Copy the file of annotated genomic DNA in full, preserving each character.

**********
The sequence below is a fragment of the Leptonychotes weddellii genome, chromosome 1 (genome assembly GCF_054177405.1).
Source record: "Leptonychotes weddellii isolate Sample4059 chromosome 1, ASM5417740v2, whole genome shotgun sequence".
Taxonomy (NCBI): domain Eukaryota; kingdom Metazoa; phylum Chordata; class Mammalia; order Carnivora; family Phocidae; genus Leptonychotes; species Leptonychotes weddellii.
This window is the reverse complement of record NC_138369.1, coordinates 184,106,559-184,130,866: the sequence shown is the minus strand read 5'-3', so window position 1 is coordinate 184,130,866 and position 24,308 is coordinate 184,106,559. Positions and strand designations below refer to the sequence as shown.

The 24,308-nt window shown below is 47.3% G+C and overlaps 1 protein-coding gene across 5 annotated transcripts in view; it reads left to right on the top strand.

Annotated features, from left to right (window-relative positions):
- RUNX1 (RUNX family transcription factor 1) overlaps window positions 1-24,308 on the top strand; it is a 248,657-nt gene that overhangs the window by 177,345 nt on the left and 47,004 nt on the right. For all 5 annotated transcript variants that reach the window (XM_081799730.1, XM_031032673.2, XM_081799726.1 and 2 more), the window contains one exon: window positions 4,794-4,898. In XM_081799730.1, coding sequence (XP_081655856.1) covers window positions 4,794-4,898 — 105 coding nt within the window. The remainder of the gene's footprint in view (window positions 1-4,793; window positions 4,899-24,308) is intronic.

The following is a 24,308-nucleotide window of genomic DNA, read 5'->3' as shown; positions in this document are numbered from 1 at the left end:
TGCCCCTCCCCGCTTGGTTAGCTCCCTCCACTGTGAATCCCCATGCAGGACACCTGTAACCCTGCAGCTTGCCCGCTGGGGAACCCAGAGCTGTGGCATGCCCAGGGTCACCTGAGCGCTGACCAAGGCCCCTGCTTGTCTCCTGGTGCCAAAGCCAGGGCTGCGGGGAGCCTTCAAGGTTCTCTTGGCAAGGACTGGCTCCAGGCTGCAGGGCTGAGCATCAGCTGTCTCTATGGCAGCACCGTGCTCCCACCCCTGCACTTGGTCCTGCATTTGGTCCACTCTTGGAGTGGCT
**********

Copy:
The sequence below is a fragment of the Leptonychotes weddellii genome, chromosome 1 (genome assembly GCF_054177405.1).
Source record: "Leptonychotes weddellii isolate Sample4059 chromosome 1, ASM5417740v2, whole genome shotgun sequence".
Taxonomy (NCBI): domain Eukaryota; kingdom Metazoa; phylum Chordata; class Mammalia; order Carnivora; family Phocidae; genus Leptonychotes; species Leptonychotes weddellii.
This window is the reverse complement of record NC_138369.1, coordinates 184,106,559-184,130,866: the sequence shown is the minus strand read 5'-3', so window position 1 is coordinate 184,130,866 and position 24,308 is coordinate 184,106,559. Positions and strand designations below refer to the sequence as shown.

The 24,308-nt window shown below is 47.3% G+C and overlaps 1 protein-coding gene across 5 annotated transcripts in view; it reads left to right on the top strand.

Annotated features, from left to right (window-relative positions):
- RUNX1 (RUNX family transcription factor 1) overlaps window positions 1-24,308 on the top strand; it is a 248,657-nt gene that overhangs the window by 177,345 nt on the left and 47,004 nt on the right. For all 5 annotated transcript variants that reach the window (XM_081799730.1, XM_031032673.2, XM_081799726.1 and 2 more), the window contains one exon: window positions 4,794-4,898. In XM_081799730.1, coding sequence (XP_081655856.1) covers window positions 4,794-4,898 — 105 coding nt within the window. The remainder of the gene's footprint in view (window positions 1-4,793; window positions 4,899-24,308) is intronic.

The following is a 24,308-nucleotide window of genomic DNA, read 5'->3' as shown; positions in this document are numbered from 1 at the left end:
TGCCCCTCCCCGCTTGGTTAGCTCCCTCCACTGTGAATCCCCATGCAGGACACCTGTAACCCTGCAGCTTGCCCGCTGGGGAACCCAGAGCTGTGGCATGCCCAGGGTCACCTGAGCGCTGACCAAGGCCCCTGCTTGTCTCCTGGTGCCAAAGCCAGGGCTGCGGGGAGCCTTCAAGGTTCTCTTGGCAAGGACTGGCTCCAGGCTGCAGGGCTGAGCATCAGCTGTCTCTATGGCAGCACCGTGCTCCCACCCCTGCACTTGGTCCTGCATTTGGTCCACTCTTGGAGTGGCT